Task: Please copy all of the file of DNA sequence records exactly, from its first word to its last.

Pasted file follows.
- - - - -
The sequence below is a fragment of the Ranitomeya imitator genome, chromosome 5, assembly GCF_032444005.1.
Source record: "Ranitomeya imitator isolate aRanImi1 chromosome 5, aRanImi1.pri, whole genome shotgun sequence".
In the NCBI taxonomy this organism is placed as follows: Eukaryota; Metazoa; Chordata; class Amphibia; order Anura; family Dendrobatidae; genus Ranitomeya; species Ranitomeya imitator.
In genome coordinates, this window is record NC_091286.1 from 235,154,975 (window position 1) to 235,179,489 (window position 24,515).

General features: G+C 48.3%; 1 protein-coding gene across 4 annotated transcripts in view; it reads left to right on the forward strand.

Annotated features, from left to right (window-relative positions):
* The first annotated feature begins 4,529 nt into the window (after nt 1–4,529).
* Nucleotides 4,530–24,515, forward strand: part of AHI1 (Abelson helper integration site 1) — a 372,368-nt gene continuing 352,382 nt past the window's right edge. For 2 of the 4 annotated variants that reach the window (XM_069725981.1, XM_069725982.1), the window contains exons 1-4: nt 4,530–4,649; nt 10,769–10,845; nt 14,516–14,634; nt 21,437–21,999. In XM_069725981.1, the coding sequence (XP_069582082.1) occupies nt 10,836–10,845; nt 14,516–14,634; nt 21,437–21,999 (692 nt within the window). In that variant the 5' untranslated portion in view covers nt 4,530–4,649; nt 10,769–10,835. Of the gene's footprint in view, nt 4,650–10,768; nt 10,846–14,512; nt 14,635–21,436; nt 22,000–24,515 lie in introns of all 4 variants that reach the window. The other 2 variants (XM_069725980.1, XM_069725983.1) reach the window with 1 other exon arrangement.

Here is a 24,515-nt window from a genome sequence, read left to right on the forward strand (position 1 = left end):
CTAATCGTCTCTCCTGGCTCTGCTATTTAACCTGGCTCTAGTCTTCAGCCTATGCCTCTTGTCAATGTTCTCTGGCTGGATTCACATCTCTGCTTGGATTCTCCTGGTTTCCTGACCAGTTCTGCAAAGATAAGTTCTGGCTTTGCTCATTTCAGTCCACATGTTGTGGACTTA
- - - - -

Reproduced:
The sequence below is a fragment of the Ranitomeya imitator genome, chromosome 5, assembly GCF_032444005.1.
Source record: "Ranitomeya imitator isolate aRanImi1 chromosome 5, aRanImi1.pri, whole genome shotgun sequence".
In the NCBI taxonomy this organism is placed as follows: Eukaryota; Metazoa; Chordata; class Amphibia; order Anura; family Dendrobatidae; genus Ranitomeya; species Ranitomeya imitator.
In genome coordinates, this window is record NC_091286.1 from 235,154,975 (window position 1) to 235,179,489 (window position 24,515).

General features: G+C 48.3%; 1 protein-coding gene across 4 annotated transcripts in view; it reads left to right on the forward strand.

Annotated features, from left to right (window-relative positions):
* The first annotated feature begins 4,529 nt into the window (after nt 1–4,529).
* Nucleotides 4,530–24,515, forward strand: part of AHI1 (Abelson helper integration site 1) — a 372,368-nt gene continuing 352,382 nt past the window's right edge. For 2 of the 4 annotated variants that reach the window (XM_069725981.1, XM_069725982.1), the window contains exons 1-4: nt 4,530–4,649; nt 10,769–10,845; nt 14,516–14,634; nt 21,437–21,999. In XM_069725981.1, the coding sequence (XP_069582082.1) occupies nt 10,836–10,845; nt 14,516–14,634; nt 21,437–21,999 (692 nt within the window). In that variant the 5' untranslated portion in view covers nt 4,530–4,649; nt 10,769–10,835. Of the gene's footprint in view, nt 4,650–10,768; nt 10,846–14,512; nt 14,635–21,436; nt 22,000–24,515 lie in introns of all 4 variants that reach the window. The other 2 variants (XM_069725980.1, XM_069725983.1) reach the window with 1 other exon arrangement.

Here is a 24,515-nt window from a genome sequence, read left to right on the forward strand (position 1 = left end):
CTAATCGTCTCTCCTGGCTCTGCTATTTAACCTGGCTCTAGTCTTCAGCCTATGCCTCTTGTCAATGTTCTCTGGCTGGATTCACATCTCTGCTTGGATTCTCCTGGTTTCCTGACCAGTTCTGCAAAGATAAGTTCTGGCTTTGCTCATTTCAGTCCACATGTTGTGGACTTA